It will be readily apparent to those skilled-in-the-art that modifications may be made in the particular details of the pallet construction which will fall within the scope of the invention as defined by the following claims.

I claim:

l. A pallet adapted to support a load which may be readily lifted therefrom by the forks of a fork-lift truck from each of the four edges of the pallet comprising a flat, structurally rigid, supporting baseboard, a plurality of attenuated corrugated spaced strips mounted on the upper surface of said baseboard, each strip having a plurality of flat, parallel, coplanar, load-supporting surfaces and a corresponding plurality of Hat, parallel, coplanar, baseboard-engaging surfaces, each of said loadsupporting surfaces being spaced from said baseboardengaging surfaces by two upstanding portions of said strip, the length of each of said load-supporting surfaces and of the spacing thereunder being such that the forks of a fork-lift truck may be inserted under selected load-supporting surfaces whereby the pallet may be lifted, the length of each of said baseboard-engaging surfaces and of the spacing thereover being such that lift forks may be inserted over selected baseboard-engaging surfaces whereby a load may be lifted free of the pallet, the spacing between adjacent attenuated corrugated strips being such that lift forks may be inserted therebetween whereby a load may be lifted from said pallet.

2. A pallet adapted to support a load which may be readily lifted therefrom by the forks of a fork-lift truck from each of the four edges of the pallet comprising a flat, structurally rigid, supporting wooden baseboard, a plurality of attenuated corrugated spaced metal strips mounted on an upper surface of said baseboard, each strip having a plurality of ilat, parallel, coplanar, loadsupporting surfaces and a corresponding plurality of fiat, parallel, coplanar baseboard-engaging surfaces, each of said load-supporting surfaces being spaced from said baseboard-engaging surfaces by two upstanding portions of said strip, the length of each of said load supporting surfaces and of the spacing thereunder being such that the forks of a fork-lift truck may be inserted under selected load supporting surfaces whereby the pallet may be lifted, the length of each of said baseboard-engaging surfaces and of the spacing thereover being such that a lift fork may be inserted over selected baseboard-engaging surfaces whereby a load may be lifted free of the pallet, the spacing between adjacent attenuated corrugated strips being such that lift forks may be inserted therebetween whereby a load may be lifted from said pallet.

3. A pallet adapted to support a load which may be readily lifted therefrom by the forks of a fork-lift truck from each or" the four edges of the pallet comprising a at, structurally rigid, supporting baseboard, a plurality of attenuated corrugated spaced strips mounted on an upper surface of said baseboard, each strip having a plurality of flat, parallel, coplanar, load-supporting surfaces `and a corresponding plurality of flat, parallel, coplanar, board-engaging surfaces, each of said load supporting surfaces being spaced from said baseboard-engaging surfaces by two upstand'ing portions of said strip substantially perpendicular to the planes of said loadsupporting surfaces and said board-engaging surfaces, the length of each of said load-supporting surfaces and of the spacing thereunder being such that the forks of a fork-lift truck may be inserted under selected load supporting surfaces whereby the pallet may be lifted, the length of each of said baseboard-engaging surfaces and of the `spacing thereover being such that lift forks may be inserted over selected board engaging surfaces whereby a load may be lifted free of the pallet, the spacing between adjacent corrugated strips being such that lift forks may be inserted therebetween whereby a load may be lifted from said pallet.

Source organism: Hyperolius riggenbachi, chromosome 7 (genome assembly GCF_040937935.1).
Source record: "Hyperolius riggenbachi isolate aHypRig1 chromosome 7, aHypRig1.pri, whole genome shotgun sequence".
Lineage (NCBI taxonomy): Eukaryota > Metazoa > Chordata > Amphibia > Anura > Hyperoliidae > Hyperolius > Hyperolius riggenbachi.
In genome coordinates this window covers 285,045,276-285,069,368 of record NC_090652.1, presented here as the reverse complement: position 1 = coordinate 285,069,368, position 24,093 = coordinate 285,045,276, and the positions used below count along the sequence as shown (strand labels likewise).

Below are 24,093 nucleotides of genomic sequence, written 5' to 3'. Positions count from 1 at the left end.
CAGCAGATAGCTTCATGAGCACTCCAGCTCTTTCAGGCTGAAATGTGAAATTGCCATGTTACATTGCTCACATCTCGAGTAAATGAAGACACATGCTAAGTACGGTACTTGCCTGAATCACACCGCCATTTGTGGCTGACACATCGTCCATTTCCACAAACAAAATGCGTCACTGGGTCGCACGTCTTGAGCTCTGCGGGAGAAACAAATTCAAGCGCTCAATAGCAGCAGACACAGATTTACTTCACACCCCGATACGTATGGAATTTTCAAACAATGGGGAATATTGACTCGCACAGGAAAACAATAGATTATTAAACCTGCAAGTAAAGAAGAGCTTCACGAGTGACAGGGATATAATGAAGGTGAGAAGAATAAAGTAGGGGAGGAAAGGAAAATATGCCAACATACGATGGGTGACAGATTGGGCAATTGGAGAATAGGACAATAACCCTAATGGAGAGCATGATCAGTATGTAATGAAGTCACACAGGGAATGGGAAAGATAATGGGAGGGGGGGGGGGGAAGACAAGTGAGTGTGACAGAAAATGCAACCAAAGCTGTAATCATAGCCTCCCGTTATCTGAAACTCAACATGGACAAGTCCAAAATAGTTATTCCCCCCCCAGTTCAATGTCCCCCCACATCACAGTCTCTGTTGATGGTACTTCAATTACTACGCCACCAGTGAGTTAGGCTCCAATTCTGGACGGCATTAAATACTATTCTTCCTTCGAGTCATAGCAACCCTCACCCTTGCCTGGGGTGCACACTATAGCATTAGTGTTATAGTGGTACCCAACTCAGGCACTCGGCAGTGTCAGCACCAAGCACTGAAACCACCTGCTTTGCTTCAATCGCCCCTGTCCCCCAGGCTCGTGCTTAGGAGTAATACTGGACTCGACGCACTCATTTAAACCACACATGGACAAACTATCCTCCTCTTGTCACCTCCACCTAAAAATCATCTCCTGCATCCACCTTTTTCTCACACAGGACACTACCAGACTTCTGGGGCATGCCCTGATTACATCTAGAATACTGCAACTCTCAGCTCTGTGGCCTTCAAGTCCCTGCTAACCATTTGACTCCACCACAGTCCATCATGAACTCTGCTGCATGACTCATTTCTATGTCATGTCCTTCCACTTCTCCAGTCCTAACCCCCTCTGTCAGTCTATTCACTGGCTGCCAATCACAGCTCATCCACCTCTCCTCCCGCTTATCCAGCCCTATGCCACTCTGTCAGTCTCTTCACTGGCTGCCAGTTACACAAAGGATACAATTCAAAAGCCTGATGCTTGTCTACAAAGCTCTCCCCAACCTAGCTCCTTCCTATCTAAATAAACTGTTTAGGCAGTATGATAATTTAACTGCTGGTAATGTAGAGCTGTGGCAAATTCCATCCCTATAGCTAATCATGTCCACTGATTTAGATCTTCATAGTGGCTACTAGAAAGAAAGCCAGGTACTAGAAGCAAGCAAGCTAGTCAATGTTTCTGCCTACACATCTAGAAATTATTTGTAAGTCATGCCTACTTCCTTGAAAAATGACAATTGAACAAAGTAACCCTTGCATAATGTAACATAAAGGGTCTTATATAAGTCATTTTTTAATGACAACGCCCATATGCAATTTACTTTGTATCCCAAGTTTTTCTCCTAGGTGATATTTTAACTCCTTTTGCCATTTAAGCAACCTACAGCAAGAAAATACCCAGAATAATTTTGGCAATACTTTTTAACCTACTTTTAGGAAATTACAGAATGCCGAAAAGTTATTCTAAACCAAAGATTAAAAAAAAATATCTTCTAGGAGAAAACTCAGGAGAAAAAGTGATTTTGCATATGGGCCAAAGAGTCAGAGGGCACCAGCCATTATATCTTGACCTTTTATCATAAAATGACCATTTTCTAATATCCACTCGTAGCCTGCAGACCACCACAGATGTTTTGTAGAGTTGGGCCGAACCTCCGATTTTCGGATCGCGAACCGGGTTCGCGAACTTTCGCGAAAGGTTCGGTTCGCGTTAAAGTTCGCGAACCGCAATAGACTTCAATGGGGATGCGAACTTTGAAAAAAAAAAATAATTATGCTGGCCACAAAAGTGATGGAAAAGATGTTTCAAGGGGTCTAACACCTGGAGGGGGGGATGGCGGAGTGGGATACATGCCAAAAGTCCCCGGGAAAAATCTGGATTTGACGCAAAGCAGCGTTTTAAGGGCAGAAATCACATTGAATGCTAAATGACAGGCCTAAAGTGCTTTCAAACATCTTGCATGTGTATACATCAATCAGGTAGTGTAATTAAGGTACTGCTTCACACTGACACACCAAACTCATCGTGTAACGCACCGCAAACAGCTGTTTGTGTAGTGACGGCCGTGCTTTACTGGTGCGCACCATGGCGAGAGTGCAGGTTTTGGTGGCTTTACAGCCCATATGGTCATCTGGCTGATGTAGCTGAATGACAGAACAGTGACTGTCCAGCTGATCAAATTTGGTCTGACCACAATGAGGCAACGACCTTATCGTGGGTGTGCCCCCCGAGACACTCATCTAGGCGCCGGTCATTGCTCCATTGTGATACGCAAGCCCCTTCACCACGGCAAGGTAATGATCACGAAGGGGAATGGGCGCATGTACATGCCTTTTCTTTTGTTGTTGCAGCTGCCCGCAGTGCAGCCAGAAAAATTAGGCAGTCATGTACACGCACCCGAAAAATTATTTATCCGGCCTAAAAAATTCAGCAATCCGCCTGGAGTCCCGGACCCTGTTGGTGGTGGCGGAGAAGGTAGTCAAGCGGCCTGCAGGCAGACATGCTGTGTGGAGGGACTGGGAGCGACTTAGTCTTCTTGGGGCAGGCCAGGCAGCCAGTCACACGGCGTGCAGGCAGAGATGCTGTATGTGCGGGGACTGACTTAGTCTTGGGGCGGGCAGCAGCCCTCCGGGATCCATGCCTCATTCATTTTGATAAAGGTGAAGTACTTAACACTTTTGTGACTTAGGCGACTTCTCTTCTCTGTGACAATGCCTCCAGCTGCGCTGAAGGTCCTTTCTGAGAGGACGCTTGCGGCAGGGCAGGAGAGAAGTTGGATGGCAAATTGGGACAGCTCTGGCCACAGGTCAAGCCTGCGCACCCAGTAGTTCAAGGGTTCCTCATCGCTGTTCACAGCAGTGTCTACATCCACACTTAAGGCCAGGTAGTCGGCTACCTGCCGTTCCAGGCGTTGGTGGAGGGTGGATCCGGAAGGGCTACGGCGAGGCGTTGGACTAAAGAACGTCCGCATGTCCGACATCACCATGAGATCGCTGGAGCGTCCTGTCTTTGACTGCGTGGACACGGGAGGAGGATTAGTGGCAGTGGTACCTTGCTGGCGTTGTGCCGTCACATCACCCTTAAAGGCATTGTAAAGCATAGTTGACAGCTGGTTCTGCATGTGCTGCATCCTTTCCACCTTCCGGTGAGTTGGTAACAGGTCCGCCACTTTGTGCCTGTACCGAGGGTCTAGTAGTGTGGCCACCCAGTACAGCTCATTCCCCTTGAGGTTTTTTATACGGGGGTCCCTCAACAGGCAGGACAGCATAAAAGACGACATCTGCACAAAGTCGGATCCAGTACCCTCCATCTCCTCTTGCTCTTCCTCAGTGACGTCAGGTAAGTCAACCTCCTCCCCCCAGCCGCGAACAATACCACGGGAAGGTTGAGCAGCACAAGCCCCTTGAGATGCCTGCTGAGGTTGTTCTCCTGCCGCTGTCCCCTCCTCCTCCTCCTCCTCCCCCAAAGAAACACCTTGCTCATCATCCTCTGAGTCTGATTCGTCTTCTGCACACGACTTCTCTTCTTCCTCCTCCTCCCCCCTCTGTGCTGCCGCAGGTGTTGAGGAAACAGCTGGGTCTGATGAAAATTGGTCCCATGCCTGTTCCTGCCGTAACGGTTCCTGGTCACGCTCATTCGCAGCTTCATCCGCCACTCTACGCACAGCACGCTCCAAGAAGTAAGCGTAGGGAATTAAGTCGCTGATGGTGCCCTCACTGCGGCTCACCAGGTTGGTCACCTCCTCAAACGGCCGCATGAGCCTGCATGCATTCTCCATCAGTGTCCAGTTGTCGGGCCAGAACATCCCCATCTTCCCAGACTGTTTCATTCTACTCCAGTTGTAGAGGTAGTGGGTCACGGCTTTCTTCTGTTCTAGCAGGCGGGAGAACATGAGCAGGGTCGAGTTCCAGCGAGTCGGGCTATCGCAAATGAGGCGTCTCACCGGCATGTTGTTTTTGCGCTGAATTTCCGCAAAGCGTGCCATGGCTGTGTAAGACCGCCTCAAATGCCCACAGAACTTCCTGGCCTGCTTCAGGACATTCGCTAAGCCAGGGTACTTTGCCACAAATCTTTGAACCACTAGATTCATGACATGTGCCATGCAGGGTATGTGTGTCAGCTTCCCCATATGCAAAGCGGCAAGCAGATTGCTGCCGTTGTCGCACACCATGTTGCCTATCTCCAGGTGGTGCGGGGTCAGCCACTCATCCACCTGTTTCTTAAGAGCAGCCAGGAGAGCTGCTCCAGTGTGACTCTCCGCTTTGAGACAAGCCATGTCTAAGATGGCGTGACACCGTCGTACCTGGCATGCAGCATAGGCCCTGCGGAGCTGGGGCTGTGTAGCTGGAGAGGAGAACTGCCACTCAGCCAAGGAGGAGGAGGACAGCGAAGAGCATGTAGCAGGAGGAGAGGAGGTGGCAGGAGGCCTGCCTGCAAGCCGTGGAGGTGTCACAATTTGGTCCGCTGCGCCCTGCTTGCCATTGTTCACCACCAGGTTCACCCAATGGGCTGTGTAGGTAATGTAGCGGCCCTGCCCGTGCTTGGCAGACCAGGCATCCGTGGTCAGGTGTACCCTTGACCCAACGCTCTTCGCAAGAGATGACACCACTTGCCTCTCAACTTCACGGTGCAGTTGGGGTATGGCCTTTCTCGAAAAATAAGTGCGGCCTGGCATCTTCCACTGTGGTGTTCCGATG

4. A pallet adapted to support a load as claimed in claim 1 wherein adjacent upstanding portions of at least two strips contain aligned perforations to receive the fork of a fork-lift truck.

5. A pallet adapted to support a load as claimed in clairn 4 wherein the aligned perforations are immediately adjacent to the jointures of the upstanding portions with the load-supporting surfaces of the strips to receive the fork of the fork-lift truck in engagement with the under side of said load-supporting surface.

i References Cited in the le of this patent UNITED STATES PATENTS 137,502 Stevens Apr. 11, 1873 1,271,413 Auen Ju1y 2, 1918 1,922,560 Sullivan Aug. 15, 1933 2,412,184 Ulinski Dec. 3, 1946 2,455,197 Sullivan INov. 30, 1948 2,506,346 Crawford IMay 2, 1950 2,509,682 Golrick May 30, 1950 2,544,743 Vrabcak Mar. 13, 1951 2,685,398 King Aug. 3, 1954

Patent Citations
Cited PatentFiling datePublication dateApplicantTitle
US137502 *Sep 20, 1873Apr 1, 1873 Improvement in trays for drying fruit
US1271413 *May 10, 1917Jul 2, 1918Ernest A KramerDeck for brick-cars.
US1922560 *Aug 29, 1930Aug 15, 1933Willard P SullivanHolder for bricks or the like
US2412184 *May 2, 1944Dec 3, 1946Yale & Towne Mfg CoPallet
US2455197 *May 9, 1946Nov 30, 1948Gen Motors CorpMaterial supporting pallet
US2506346 *Jan 25, 1946May 2, 1950Clark Equipment CoPallet construction
US2509682 *Jan 10, 1947May 30, 1950Sheldon K TowsonPallet
US2544743 *Oct 8, 1946Mar 13, 1951Vrabcak RichardPallet
US2685398 *Apr 14, 1950Aug 3, 1954King Maxwell DMaterial containing or supporting means
Referenced by
Citing PatentFiling datePublication dateApplicantTitle
US3229836 *Aug 7, 1964Jan 18, 1966California Portland Cement CoCement sack pallet and handling equipment
US4488496 *Feb 1, 1982Dec 18, 1984Giorgio PolaccoPlatform structure of the pallet type
US4850283 *Jun 15, 1988Jul 25, 1989Carvin David ASystem to permit cargo to be pre-slung after warehouse palletization
US20040149179 *Feb 5, 2003Aug 5, 2004Inwood John A.Packaging system
DE3819894A1 *Jun 12, 1988Dec 14, 1989Hoelscher OttokarWorking method for storing, conveying and transporting goods of all types, and a goods carrier and its use
EP0704383A1 *Jul 1, 1995Apr 3, 1996MAN Roland Druckmaschinen AGPallet for the automatic exchange of loads
EP1152953A1 *Aug 25, 1999Nov 14, 2001Hantec PTY. Ltd.A support for a load
Classifications
U.S. Classification108/52.1, 108/57.1
International ClassificationB65D19/00
Cooperative ClassificationB65D2519/00293, B65D2519/00343, B65D2519/00024, B65D2519/00805, B65D2519/00572, B65D2519/00064, B65D2519/00318, B65D19/0081
European ClassificationB65D19/00C3D2A